2. Profound as often the Lord will have us to walk through a valley, but still trust in His providence and His plan. As you had quoted Eccl. 3:1-8; these various verses offer peace of mind for what we often go through in this world, but yet if we look to Him in all things we should then rejoice for this momentary affliction is nothing in comparison to the weight of Glory that is in Christ and in Christ alone (2 Cor. 4:17-18). Thank you for this post bro. I pray that the Lord blesses you and yours abundantly this season.

  3. Thank you for writing on a topic you’re inexperienced in because some of the things you said were reminders some of us needed to hear. Sometimes when you’re experienced, you forget these simple, meaningful truths since your thoughts are clouded by the mourning. My estranged father passed two years ago and it’s still a struggle. It will always be a struggle. There are so many unanswered questions and a goodbye that was never given to me–so many things left unsaid. God does give us grace to get up and go on and continues to renew it. So few people in their young twenties have to deal with the loss of a parent, a loss indescribably different than any other, and so it’s an isolating experience on top of all the other emotions. But God began to bring people in my life and friends who never talked about the death of their parent into the forefront for me. Everything in that period was such a blur, especially having to go straight back to school, work, and internship, and I can’t remember how others came about, but they did. I was surrounded by people who not only were comforting and supportive, but by those who truly understood what I did. God knew that for me to get through it, I needed to have people who had experienced what I had so I didn’t feel alone. He sent me many, and we bonded beyond an understanding. I gained friends, grew closer to friends, and lost those I didn’t need in my life anymore. It’s still a painful event and I’ll always be learning how to deal with it and grow stronger, but good things came from it because God answered my prayers and needs. It’s been particularly hard lately since he passed this time of year (maybe even this day, we don’t know), so I needed to hear this reminder. Yet, another need fulfilled by God through others.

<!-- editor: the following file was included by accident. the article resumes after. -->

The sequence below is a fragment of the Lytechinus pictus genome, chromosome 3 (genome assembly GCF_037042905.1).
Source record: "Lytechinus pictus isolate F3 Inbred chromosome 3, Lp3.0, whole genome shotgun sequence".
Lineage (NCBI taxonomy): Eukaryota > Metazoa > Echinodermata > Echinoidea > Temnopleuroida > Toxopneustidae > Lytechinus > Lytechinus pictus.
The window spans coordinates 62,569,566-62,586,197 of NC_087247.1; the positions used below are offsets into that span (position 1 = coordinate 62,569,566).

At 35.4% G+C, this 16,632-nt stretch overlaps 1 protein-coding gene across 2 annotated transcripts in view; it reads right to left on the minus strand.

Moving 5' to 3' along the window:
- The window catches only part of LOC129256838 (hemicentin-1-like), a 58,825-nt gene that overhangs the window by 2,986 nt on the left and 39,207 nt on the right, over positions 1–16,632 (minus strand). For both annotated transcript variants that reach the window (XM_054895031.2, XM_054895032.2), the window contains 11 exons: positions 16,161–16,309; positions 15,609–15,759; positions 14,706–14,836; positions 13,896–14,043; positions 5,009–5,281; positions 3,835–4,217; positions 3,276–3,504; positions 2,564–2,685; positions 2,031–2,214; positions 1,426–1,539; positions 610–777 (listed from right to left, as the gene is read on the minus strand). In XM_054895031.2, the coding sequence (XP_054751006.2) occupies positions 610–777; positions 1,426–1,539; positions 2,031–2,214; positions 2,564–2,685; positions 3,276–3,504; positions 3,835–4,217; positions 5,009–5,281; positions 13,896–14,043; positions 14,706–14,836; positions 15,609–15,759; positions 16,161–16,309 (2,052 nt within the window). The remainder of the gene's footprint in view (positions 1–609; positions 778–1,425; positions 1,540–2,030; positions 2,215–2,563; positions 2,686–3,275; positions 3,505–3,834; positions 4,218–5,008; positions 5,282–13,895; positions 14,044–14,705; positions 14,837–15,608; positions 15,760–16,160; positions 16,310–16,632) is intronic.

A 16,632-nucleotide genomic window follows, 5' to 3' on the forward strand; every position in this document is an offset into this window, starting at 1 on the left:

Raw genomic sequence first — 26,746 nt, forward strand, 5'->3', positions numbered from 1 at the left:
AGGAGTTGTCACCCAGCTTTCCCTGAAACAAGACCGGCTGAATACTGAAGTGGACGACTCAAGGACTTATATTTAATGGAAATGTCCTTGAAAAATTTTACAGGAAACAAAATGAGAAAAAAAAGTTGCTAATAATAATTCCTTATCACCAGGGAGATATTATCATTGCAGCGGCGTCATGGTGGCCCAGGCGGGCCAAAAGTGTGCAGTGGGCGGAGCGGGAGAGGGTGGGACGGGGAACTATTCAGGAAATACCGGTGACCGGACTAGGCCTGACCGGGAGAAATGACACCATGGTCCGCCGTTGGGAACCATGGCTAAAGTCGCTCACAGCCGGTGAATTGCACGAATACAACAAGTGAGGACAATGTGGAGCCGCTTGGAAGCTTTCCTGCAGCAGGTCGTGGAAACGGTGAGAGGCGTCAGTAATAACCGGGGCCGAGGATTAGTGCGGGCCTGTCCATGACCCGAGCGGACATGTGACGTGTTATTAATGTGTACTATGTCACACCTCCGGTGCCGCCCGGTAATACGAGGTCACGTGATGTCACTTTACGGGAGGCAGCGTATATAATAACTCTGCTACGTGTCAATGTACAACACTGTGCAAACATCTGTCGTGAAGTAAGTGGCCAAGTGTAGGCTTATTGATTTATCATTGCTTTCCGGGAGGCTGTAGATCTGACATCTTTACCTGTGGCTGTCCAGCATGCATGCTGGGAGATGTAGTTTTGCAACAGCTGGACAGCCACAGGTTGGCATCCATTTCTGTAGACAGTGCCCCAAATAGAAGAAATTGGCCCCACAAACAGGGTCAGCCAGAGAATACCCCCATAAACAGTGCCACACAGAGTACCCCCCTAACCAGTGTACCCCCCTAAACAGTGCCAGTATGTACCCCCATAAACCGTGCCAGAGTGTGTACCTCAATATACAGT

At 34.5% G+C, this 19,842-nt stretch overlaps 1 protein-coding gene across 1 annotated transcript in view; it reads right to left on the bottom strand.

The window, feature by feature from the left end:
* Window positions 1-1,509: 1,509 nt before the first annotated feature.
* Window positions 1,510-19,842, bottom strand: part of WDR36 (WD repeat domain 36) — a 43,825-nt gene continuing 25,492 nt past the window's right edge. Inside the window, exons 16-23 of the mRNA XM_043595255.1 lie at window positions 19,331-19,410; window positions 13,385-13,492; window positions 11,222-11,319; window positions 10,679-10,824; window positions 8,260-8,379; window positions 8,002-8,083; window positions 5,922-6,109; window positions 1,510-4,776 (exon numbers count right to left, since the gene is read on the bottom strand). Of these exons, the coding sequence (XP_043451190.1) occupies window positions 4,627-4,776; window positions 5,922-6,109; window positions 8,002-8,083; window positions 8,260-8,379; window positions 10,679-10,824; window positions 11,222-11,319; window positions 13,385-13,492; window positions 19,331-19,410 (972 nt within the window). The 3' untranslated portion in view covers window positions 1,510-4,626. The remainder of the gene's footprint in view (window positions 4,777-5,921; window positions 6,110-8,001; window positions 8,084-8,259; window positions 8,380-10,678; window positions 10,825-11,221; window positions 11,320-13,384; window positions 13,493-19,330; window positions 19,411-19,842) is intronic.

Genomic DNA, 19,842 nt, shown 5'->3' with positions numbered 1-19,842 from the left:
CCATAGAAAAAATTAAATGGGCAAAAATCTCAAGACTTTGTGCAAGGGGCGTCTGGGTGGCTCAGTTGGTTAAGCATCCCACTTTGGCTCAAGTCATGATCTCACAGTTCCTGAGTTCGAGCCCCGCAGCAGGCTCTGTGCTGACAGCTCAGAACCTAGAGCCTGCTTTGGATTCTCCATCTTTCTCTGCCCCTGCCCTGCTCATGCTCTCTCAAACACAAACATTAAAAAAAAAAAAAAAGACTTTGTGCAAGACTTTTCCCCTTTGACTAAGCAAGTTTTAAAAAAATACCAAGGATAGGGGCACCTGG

Thank you, and Merry Christmas.

Leave a Reply

Fill in your details below or click an icon to log in:

WordPress.com Logo

You are commenting using your WordPress.com account. Log Out /  Change )

Google+ photo

You are commenting using your Google+ account. Log Out /  Change )

Twitter picture

You are commenting using your Twitter account. Log Out /  Change )

Facebook photo

You are commenting using your Facebook account. Log Out /  Change )


Connecting to %s

This site uses Akismet to reduce spam. Learn how your comment data is processed.